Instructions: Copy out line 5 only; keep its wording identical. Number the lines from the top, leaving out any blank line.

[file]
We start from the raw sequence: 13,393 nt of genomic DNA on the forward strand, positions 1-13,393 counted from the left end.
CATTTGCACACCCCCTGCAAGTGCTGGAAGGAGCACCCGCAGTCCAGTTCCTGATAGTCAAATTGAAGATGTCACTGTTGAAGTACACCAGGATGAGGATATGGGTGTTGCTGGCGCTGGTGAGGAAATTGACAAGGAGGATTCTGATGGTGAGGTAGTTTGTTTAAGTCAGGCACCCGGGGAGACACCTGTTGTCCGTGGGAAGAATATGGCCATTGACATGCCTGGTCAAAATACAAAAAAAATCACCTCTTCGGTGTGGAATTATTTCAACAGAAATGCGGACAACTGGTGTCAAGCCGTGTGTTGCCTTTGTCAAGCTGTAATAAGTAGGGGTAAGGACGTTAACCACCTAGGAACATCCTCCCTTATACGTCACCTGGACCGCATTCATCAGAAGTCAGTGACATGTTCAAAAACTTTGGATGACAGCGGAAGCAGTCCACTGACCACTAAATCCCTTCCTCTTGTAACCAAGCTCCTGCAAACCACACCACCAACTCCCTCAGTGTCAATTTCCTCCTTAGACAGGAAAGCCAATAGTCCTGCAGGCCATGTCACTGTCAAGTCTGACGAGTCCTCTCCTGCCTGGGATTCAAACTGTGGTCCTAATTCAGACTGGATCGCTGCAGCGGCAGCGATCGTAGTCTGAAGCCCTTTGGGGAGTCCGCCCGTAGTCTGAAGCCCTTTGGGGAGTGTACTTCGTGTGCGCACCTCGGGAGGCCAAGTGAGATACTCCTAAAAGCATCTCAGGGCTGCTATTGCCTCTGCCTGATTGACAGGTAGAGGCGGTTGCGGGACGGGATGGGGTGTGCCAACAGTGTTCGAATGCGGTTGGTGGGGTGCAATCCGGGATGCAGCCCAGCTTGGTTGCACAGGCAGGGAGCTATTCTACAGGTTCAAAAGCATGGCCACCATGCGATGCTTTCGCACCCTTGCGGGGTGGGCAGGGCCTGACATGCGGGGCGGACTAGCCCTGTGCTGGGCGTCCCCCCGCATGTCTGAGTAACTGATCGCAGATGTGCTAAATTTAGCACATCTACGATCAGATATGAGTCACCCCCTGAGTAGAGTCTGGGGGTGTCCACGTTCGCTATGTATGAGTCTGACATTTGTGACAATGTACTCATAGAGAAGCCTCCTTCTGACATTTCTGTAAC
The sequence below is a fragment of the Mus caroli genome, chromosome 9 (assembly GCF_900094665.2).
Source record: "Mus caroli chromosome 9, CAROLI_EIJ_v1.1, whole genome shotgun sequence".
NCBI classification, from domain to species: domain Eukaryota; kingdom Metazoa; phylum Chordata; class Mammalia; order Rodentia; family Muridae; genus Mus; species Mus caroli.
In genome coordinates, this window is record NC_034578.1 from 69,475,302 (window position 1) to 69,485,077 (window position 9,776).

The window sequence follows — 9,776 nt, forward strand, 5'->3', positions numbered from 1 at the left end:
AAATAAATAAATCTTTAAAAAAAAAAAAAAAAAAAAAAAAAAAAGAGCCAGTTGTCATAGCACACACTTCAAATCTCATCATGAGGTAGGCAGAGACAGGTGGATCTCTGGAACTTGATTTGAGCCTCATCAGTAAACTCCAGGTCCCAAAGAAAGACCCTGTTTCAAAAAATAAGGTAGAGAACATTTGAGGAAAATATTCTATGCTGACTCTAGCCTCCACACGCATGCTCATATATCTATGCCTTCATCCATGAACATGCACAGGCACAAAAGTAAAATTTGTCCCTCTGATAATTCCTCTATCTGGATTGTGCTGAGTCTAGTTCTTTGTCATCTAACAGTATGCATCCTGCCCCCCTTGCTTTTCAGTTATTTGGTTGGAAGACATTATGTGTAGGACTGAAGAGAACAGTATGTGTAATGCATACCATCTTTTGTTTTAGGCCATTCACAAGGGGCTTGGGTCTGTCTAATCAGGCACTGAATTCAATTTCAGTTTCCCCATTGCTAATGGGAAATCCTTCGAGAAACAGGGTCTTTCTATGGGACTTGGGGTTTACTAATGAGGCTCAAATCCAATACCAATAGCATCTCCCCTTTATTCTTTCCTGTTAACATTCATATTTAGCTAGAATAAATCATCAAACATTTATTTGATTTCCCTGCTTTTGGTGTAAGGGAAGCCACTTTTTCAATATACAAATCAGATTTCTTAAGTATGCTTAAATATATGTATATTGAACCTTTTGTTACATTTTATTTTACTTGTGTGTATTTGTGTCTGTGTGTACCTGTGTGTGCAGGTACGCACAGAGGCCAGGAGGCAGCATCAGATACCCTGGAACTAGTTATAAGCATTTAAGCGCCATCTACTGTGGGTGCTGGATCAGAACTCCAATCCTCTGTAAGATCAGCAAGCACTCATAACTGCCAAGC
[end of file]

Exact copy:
NCBI classification, from domain to species: domain Eukaryota; kingdom Metazoa; phylum Chordata; class Mammalia; order Rodentia; family Muridae; genus Mus; species Mus caroli.